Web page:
Midnight low, after rain, and he is surrounded by the dead and dying. Sea stars of every color and size were vomited on the beach by the storm at sea and now in the ebb tide under the enormous moon they form a luminous crust of desiccating limbs over the still wet sand. They are purple, pink, green with ridges of orange bumps, red and bulbous with thorns on every club-like arm, some very like stars in the geometric sense and others in the celestial way, unnumbered rays shooting symmetrically from a dying body. A few are vertical in the sand, slumping back toward the sea in a palsied fist. Some are so small it would break your heart.
When the sun rises the gulls will come. They will tear every fiber from the glittering carpet of stars, but for now the fat moon is close enough to touch, intertidal itself, in gravitational embrace with the earth. The animals seem to glow, and he sees the sky-stars reflected on the water pooling in their upturned cavities as the tractionless tide recedes. The piscine fighters on their unfightable current, dissolving, crumpled, awaiting the pulsing gullet of some sea bird. He picks one up, turns it over in his hand, tries to match his fingers to its five arms. It seems to know in its invertebrate way that he is not a rock in pacific depths and doesn’t bother with a last ditch latch of tentacles on skin. He doesn’t throw it, not at the horizon in hope or at the sand in sadness or anger. He just puts it back on the sand and covers it with a frond of bull kelp. The rest of the beach crackles sickeningly, a pale taxonomy of ends.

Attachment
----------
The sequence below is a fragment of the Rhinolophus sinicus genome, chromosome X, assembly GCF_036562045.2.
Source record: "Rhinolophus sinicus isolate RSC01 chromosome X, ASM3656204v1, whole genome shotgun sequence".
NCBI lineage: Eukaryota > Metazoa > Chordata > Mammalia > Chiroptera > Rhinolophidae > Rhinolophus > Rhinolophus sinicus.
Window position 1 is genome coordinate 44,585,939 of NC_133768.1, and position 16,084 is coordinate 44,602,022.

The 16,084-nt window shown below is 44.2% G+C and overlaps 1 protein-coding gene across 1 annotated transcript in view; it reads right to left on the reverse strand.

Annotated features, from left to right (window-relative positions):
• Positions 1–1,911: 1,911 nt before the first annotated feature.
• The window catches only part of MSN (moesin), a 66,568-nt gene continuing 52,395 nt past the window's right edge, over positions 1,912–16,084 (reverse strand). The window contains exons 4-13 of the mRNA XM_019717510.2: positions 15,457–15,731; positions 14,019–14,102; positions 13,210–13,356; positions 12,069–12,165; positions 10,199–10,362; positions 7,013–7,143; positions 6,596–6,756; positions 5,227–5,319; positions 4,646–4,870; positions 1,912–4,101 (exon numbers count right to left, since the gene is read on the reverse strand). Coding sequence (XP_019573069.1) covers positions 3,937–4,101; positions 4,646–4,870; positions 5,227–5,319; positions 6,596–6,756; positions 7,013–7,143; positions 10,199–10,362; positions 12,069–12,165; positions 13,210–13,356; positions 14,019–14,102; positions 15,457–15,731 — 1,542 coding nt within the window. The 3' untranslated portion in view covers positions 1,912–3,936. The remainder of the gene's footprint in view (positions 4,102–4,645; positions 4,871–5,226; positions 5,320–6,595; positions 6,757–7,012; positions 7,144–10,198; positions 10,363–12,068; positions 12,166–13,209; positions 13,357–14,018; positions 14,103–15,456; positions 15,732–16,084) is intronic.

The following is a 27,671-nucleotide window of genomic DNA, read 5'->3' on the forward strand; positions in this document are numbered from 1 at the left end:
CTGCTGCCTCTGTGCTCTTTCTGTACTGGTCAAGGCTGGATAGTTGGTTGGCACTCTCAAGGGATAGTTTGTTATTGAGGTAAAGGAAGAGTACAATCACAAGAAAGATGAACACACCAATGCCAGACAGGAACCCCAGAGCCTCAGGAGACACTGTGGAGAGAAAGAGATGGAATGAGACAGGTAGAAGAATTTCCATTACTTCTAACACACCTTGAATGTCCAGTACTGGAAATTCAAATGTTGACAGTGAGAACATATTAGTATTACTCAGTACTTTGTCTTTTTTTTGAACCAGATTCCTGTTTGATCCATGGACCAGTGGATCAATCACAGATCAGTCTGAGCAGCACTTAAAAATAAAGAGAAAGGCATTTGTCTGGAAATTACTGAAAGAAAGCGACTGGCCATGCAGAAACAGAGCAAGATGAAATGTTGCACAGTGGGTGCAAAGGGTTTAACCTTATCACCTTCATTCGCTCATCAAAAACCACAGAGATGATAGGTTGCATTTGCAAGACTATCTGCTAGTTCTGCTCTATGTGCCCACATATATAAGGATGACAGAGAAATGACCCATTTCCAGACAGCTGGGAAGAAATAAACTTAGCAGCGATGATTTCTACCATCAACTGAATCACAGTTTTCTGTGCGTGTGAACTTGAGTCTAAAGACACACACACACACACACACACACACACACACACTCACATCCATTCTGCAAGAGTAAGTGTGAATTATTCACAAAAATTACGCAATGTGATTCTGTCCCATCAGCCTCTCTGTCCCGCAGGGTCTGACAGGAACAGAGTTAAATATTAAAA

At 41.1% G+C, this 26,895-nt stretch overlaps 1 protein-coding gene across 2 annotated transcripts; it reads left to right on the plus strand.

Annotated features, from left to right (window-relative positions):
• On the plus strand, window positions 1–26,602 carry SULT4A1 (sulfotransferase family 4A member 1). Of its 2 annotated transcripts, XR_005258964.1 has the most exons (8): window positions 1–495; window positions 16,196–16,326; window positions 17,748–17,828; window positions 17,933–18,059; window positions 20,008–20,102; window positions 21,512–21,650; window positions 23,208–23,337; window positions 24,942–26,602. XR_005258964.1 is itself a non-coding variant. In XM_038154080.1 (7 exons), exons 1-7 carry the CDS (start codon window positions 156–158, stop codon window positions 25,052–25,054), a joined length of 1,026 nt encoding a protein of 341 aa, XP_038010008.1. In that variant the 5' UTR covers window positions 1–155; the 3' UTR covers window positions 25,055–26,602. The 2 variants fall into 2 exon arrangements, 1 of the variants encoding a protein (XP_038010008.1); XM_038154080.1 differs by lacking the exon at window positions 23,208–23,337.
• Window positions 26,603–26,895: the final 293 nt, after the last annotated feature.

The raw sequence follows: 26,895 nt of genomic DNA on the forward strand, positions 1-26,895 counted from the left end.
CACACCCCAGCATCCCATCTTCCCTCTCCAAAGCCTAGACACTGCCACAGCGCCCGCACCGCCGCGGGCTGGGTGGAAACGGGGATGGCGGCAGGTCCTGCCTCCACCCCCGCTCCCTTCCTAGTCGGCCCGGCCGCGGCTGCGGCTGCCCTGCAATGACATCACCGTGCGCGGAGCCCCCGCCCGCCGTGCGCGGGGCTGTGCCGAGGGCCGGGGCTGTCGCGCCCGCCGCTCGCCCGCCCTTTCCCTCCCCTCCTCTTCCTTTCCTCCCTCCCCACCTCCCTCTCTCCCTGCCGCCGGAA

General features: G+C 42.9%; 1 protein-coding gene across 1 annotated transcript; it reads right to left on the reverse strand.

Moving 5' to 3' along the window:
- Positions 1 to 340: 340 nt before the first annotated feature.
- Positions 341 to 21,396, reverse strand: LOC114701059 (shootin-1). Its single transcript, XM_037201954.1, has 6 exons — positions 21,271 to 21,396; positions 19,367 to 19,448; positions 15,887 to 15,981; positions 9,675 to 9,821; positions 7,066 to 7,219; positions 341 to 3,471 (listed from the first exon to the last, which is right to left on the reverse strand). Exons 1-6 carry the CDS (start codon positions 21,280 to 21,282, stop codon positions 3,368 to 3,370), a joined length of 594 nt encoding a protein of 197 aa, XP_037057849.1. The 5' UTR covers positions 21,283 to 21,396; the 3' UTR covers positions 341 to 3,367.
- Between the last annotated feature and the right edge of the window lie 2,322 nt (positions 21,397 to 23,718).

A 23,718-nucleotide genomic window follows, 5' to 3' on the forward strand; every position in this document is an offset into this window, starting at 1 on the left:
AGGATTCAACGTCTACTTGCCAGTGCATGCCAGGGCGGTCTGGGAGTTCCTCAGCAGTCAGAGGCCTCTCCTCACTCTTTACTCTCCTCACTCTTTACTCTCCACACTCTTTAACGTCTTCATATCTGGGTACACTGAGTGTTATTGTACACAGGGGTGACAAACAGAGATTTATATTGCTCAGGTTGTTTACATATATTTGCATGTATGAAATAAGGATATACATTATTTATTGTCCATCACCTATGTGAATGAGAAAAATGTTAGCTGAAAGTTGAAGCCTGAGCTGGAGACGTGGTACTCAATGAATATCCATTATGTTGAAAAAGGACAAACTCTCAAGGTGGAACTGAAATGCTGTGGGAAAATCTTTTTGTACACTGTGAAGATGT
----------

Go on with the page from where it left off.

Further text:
It’s all so undignified even for a creature which eats by ejecting its own stomach at its prey. When he can no longer stomach the brittle death he turns back. The mudstone is slick with weed but he finds his footing on the barnacles and the odd mussel. The place is changing, he knows. The first tentacle of sunrise seizes the house. The biggest star of all is rising over the field of death. And we too are made of star stuff, of course, he was careful to think without assigning fear or comfort. Long dead stardust, in husks of flesh in our little world raising our arms to the current.
About the author:
K.P. Bushnell is a PhD candidate at the University of London and a college writing instructor. She has an article forthcoming in the Oxford Bibliography of Victorian Literature as well as several entries in a two-volume work on the sea in world history. She’s a California native and your friendly aquarium volunteer.